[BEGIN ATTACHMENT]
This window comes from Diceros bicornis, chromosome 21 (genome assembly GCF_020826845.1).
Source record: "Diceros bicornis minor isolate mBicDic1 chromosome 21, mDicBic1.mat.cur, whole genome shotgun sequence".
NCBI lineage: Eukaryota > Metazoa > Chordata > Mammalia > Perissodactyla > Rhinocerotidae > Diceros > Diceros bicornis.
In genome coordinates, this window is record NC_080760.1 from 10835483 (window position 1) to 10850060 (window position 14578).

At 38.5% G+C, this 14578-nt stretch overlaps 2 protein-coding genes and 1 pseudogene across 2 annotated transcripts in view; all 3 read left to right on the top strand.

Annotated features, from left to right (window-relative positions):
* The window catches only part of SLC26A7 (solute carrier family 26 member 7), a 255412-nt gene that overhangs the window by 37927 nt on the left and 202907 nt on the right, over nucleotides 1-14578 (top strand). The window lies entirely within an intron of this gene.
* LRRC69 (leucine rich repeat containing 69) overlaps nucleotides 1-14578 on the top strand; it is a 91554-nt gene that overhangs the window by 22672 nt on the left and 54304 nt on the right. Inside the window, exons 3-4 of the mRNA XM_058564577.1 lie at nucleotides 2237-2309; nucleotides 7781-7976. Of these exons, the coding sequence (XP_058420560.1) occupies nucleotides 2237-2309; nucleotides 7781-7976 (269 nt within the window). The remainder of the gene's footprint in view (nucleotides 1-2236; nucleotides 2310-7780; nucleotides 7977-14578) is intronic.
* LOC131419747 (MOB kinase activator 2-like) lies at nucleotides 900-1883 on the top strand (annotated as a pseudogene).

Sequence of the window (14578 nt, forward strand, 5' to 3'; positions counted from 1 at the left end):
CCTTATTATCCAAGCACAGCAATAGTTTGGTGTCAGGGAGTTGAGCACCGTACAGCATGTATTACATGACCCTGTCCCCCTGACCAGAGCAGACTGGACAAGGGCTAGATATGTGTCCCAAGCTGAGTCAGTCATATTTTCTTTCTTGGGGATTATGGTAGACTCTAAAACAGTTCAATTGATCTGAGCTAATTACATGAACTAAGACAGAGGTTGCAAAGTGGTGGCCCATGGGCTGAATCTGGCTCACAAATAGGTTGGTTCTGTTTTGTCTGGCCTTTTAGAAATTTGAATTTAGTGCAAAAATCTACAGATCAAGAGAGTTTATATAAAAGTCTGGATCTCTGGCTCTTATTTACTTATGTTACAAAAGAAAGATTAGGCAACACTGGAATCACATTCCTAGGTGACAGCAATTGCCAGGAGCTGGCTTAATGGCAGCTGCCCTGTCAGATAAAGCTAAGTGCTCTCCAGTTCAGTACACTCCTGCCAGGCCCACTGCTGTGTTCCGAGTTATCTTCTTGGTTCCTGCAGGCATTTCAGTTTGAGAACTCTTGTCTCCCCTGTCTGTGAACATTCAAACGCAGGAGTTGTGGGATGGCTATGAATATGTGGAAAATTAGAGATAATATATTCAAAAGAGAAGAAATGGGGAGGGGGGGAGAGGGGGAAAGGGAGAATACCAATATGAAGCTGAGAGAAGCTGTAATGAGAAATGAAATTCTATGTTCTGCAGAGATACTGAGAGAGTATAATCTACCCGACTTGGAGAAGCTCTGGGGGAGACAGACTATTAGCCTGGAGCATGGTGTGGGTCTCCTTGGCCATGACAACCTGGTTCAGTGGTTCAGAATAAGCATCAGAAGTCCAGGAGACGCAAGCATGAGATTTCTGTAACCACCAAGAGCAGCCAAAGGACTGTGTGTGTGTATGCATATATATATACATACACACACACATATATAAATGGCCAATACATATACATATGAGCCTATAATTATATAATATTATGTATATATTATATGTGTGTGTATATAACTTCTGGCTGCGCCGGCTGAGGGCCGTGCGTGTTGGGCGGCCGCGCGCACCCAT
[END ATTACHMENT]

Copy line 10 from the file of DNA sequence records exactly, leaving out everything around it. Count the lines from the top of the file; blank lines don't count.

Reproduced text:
Sequence of the window (14578 nt, forward strand, 5' to 3'; positions counted from 1 at the left end):